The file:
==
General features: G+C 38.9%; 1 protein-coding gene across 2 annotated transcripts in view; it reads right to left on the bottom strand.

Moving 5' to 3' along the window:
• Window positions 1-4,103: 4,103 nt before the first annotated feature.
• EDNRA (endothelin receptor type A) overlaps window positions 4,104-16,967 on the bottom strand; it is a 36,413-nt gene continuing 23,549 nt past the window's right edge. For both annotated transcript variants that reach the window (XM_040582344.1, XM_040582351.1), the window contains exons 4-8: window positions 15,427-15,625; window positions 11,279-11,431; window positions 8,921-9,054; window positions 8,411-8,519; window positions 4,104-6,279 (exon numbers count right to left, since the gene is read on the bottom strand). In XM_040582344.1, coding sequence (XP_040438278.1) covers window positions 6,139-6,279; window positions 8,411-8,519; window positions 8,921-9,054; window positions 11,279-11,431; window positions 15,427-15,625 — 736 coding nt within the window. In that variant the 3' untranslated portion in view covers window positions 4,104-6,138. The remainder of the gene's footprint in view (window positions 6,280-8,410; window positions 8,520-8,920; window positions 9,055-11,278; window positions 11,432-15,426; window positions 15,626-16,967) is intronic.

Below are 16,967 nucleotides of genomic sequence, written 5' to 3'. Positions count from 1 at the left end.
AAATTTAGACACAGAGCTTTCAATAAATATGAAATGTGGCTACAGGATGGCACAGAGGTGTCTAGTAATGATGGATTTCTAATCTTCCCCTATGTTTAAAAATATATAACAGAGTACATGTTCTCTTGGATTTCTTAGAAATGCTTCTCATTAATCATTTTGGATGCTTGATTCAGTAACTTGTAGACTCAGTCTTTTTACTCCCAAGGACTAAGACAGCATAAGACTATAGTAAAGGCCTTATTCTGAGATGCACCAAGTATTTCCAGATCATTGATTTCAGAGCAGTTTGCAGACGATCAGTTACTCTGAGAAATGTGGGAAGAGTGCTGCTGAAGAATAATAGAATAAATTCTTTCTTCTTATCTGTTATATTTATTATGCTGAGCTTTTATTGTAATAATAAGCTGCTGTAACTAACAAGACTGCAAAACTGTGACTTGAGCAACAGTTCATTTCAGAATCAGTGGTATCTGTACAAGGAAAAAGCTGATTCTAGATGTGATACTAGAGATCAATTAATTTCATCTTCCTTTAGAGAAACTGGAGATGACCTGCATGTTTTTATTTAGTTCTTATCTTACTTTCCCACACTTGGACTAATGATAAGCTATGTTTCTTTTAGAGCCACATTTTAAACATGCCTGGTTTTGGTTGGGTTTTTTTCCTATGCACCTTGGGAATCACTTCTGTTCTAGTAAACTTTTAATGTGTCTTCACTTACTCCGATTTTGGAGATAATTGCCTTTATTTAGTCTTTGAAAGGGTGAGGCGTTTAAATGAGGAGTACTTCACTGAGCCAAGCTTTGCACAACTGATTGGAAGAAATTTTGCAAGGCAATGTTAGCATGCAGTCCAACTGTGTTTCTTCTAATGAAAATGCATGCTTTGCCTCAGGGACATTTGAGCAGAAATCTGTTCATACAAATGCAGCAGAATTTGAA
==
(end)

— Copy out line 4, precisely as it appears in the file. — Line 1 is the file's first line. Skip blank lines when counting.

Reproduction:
• EDNRA (endothelin receptor type A) overlaps window positions 4,104-16,967 on the bottom strand; it is a 36,413-nt gene continuing 23,549 nt past the window's right edge. For both annotated transcript variants that reach the window (XM_040582344.1, XM_040582351.1), the window contains exons 4-8: window positions 15,427-15,625; window positions 11,279-11,431; window positions 8,921-9,054; window positions 8,411-8,519; window positions 4,104-6,279 (exon numbers count right to left, since the gene is read on the bottom strand). In XM_040582344.1, coding sequence (XP_040438278.1) covers window positions 6,139-6,279; window positions 8,411-8,519; window positions 8,921-9,054; window positions 11,279-11,431; window positions 15,427-15,625 — 736 coding nt within the window. In that variant the 3' untranslated portion in view covers window positions 4,104-6,138. The remainder of the gene's footprint in view (window positions 6,280-8,410; window positions 8,520-8,920; window positions 9,055-11,278; window positions 11,432-15,426; window positions 15,626-16,967) is intronic.